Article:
Ed Damiano is an Assistant Professor of Biomedical Engineering at Boston University. He has spent years worrying about his 15-year-old son, David, who has Type 1 Diabetes, and sometimes develops low blood sugar at night, which can be deadly. "He sleeps through any particular disturbance you can muster, including low blood sugar," says Damiano.
So he and a colleague developed the "bionic pancreas", which uses a sensor, an iPhone app, and a pump to continuously monitor blood sugar levels and deliver one of two drugs...insulin, which lowers blood sugar, or glucagon which raises it. Damiano says the pump works 24/7. "This device is a relentless device. It doesn't take a vacation. It doesn't go to sleep at night."
This latest study out of Mass. General Hospital and Boston University looked at 52 adults and teenagers and found that even when patients didn't have to restrict their carbs or sugar intake, they maintained good glucose control.
Dr. Steven Russell is a diabetes expert at Mass. General and is collaborating with Damiano on this project. He says the bionic pancreas not only kept blood sugar levels from rising too high, but also from falling too low. "It lowered the blood glucose in all of the subjects to the level that would meet the recommendations to avoid diabetic complications," says Dr. Russell.
Ariana Koster of Brookline has had Type 1 Diabetes since age eleven and is getting outfitted with the bionic pancreas for the next phase of testing. It's her birthday and she's looking forward to extra dessert. "Just not having to worry about diabetes for the night," she says. "It's going to be a wonderful feeling."
Michael McCabe of Lowell was diagnosed with Type 1 Diabetes six years ago. He says a device like this would change his life. "It's almost like being completely healthy again," McCabe says.
Phase two of the trial began today and should wrap up in less than a year. Then larger clinical trials will follow. If all goes well, the bionic pancreas could be available to the public within four years.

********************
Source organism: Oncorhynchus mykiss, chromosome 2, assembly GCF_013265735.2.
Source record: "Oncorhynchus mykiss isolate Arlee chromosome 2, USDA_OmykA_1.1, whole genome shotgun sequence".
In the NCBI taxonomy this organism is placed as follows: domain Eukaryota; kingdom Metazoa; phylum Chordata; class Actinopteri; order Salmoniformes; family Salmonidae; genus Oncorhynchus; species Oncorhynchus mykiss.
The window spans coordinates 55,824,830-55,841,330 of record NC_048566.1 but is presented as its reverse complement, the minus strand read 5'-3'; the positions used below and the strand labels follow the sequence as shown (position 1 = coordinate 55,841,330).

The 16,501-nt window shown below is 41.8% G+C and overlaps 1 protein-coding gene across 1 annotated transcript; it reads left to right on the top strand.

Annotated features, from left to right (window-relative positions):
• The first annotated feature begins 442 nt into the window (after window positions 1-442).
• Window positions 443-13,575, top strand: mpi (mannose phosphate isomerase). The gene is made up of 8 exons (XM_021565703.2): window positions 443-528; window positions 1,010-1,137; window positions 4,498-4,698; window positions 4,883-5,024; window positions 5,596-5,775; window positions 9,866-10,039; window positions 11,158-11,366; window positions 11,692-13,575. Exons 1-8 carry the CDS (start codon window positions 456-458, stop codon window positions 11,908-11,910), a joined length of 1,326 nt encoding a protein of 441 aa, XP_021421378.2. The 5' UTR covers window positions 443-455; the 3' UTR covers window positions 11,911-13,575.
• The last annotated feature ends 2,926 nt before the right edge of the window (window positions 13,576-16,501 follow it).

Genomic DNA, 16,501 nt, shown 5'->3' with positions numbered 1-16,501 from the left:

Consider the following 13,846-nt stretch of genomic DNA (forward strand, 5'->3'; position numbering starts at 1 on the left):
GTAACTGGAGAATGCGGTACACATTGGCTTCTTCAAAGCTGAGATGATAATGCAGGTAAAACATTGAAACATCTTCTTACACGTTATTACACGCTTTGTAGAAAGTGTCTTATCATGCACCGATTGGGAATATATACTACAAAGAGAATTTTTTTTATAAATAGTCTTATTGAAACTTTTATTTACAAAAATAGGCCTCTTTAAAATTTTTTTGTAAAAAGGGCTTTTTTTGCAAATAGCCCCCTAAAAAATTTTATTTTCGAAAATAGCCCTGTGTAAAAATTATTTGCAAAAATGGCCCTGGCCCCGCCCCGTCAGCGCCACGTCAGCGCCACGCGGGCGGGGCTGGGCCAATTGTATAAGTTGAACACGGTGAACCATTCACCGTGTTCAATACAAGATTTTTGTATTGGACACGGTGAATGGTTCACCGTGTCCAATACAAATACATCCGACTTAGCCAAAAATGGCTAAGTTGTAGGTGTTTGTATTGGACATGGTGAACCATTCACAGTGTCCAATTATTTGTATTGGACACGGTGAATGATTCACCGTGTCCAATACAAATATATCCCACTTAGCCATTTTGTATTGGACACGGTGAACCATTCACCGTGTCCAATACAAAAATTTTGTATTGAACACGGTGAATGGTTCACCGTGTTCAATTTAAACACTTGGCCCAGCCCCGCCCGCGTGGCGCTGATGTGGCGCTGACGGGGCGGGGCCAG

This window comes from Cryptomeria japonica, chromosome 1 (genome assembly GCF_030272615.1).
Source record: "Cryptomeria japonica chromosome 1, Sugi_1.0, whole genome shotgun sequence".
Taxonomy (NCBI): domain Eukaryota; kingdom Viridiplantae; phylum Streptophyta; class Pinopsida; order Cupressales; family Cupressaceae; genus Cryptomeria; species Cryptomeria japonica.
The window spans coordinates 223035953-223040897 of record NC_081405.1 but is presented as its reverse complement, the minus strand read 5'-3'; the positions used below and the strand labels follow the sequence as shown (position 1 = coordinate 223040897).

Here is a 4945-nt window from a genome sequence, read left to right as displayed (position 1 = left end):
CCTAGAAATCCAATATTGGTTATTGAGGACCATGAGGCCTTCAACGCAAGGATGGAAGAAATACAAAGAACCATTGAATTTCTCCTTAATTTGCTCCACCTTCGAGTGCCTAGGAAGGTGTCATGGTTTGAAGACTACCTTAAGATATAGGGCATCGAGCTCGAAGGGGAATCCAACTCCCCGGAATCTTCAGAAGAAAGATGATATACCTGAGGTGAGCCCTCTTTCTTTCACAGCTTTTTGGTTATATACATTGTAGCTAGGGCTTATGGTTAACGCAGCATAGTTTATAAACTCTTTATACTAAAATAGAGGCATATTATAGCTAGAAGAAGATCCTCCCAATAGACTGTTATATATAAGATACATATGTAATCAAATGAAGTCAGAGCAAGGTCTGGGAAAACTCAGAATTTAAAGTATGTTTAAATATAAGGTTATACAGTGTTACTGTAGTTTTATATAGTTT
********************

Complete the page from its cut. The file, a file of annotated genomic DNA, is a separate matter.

And if you're wondering if something like this could help patients with Type 2 Diabetes, the researchers say it's certainly possible, and they hope to look more closely at that in the future.
It has three parts: two cellphone-sized pumps for insulin and sugar-raising glucagon, and an iPhone wired to a continuous glucose monitor. Three small needles go under the skin, usually in the belly, to connect patients to the components, which can be kept in a fanny pack or a pocket.
Patients still have to prick their fingers to test blood sugar twice a day and make sure the monitor is accurate, but the system takes care of giving insulin or glucagon as needed.
Kristina Herndon said her 13-year-old son, Christopher, "loved it" when he tried it for the study, and "felt pretty badly giving it back" when it ended. Christopher has to check his blood sugar eight to 10 times a day and his family has to watch him closely in case it dips too low while he sleeps, which can cause seizures or even death.
"It's a disease that I think people think is not a big deal but it's tough. It's hard on a family," said Herndon, who lives in Newburyport, Massachusetts.
Next steps: A study starts Monday in 40 adults who will use the device for 11 days. By fall, researchers hope to have a next-generation version combining all three components in one device to be tested in studies next year aimed at winning federal Food and Drug Administration approval.
"My goal is to have this device done by the time my kid, who has Type 1 diabetes, goes to college" in about three years, said Ed Damiano.
Two San Diego-based companies — DexCom and Tandem Diabetes Care Inc. — made components of the version tested in the current study. Boston University and Massachusetts General own or have patents pending on the system, and several researchers may someday get royalties.
Medtronic, Johnson & Johnson and several other companies also are working on artificial pancreas devices.
The Boston group's work is exciting and the results are compelling, but there still are practical challenges to bringing a device to market, said Aaron Kowalski, who oversees grants by the Juvenile Diabetes Research Foundation on artificial pancreas development.
"Most people with diabetes want less devices in their lives, not more," so putting the components into a single automated system is key, he said.
WBZ-TV's Dr. Mallika Marshall and AP Chief Medical Writer Marilynn Marchione contributed to this report.
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